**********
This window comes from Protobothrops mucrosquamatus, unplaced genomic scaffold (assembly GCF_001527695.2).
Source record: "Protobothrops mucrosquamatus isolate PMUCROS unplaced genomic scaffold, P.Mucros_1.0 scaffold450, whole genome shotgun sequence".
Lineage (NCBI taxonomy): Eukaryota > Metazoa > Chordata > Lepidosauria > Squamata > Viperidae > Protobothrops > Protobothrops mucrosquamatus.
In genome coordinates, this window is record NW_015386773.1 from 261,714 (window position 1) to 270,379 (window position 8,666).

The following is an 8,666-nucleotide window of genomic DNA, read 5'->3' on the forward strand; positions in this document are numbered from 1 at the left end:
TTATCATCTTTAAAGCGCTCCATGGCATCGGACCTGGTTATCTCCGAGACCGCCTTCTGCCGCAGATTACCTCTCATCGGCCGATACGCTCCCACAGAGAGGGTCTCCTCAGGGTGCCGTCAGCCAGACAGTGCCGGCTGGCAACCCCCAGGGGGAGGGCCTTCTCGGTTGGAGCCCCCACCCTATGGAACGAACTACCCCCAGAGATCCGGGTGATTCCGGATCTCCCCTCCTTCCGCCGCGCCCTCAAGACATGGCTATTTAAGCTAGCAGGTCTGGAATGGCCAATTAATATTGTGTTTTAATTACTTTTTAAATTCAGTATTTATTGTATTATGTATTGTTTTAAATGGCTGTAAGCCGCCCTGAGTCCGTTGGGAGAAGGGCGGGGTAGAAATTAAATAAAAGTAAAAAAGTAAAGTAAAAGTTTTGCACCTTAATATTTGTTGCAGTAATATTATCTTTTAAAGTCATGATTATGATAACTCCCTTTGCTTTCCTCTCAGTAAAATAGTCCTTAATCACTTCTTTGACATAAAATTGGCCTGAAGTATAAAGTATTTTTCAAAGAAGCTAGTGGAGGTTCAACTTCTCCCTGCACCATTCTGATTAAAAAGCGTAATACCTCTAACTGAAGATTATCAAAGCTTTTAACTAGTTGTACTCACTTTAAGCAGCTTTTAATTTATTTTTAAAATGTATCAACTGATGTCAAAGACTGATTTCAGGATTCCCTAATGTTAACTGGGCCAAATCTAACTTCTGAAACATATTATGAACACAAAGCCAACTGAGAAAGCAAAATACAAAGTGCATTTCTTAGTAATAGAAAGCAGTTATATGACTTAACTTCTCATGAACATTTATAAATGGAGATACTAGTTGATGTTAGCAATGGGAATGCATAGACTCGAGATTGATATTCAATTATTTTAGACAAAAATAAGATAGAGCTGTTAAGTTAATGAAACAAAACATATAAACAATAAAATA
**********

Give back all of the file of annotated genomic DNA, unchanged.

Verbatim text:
This window comes from Protobothrops mucrosquamatus, unplaced genomic scaffold (assembly GCF_001527695.2).
Source record: "Protobothrops mucrosquamatus isolate PMUCROS unplaced genomic scaffold, P.Mucros_1.0 scaffold450, whole genome shotgun sequence".
Lineage (NCBI taxonomy): Eukaryota > Metazoa > Chordata > Lepidosauria > Squamata > Viperidae > Protobothrops > Protobothrops mucrosquamatus.
In genome coordinates, this window is record NW_015386773.1 from 261,714 (window position 1) to 270,379 (window position 8,666).

The following is an 8,666-nucleotide window of genomic DNA, read 5'->3' on the forward strand; positions in this document are numbered from 1 at the left end:
TTATCATCTTTAAAGCGCTCCATGGCATCGGACCTGGTTATCTCCGAGACCGCCTTCTGCCGCAGATTACCTCTCATCGGCCGATACGCTCCCACAGAGAGGGTCTCCTCAGGGTGCCGTCAGCCAGACAGTGCCGGCTGGCAACCCCCAGGGGGAGGGCCTTCTCGGTTGGAGCCCCCACCCTATGGAACGAACTACCCCCAGAGATCCGGGTGATTCCGGATCTCCCCTCCTTCCGCCGCGCCCTCAAGACATGGCTATTTAAGCTAGCAGGTCTGGAATGGCCAATTAATATTGTGTTTTAATTACTTTTTAAATTCAGTATTTATTGTATTATGTATTGTTTTAAATGGCTGTAAGCCGCCCTGAGTCCGTTGGGAGAAGGGCGGGGTAGAAATTAAATAAAAGTAAAAAAGTAAAGTAAAAGTTTTGCACCTTAATATTTGTTGCAGTAATATTATCTTTTAAAGTCATGATTATGATAACTCCCTTTGCTTTCCTCTCAGTAAAATAGTCCTTAATCACTTCTTTGACATAAAATTGGCCTGAAGTATAAAGTATTTTTCAAAGAAGCTAGTGGAGGTTCAACTTCTCCCTGCACCATTCTGATTAAAAAGCGTAATACCTCTAACTGAAGATTATCAAAGCTTTTAACTAGTTGTACTCACTTTAAGCAGCTTTTAATTTATTTTTAAAATGTATCAACTGATGTCAAAGACTGATTTCAGGATTCCCTAATGTTAACTGGGCCAAATCTAACTTCTGAAACATATTATGAACACAAAGCCAACTGAGAAAGCAAAATACAAAGTGCATTTCTTAGTAATAGAAAGCAGTTATATGACTTAACTTCTCATGAACATTTATAAATGGAGATACTAGTTGATGTTAGCAATGGGAATGCATAGACTCGAGATTGATATTCAATTATTTTAGACAAAAATAAGATAGAGCTGTTAAGTTAATGAAACAAAACATATAAACAATAAAATA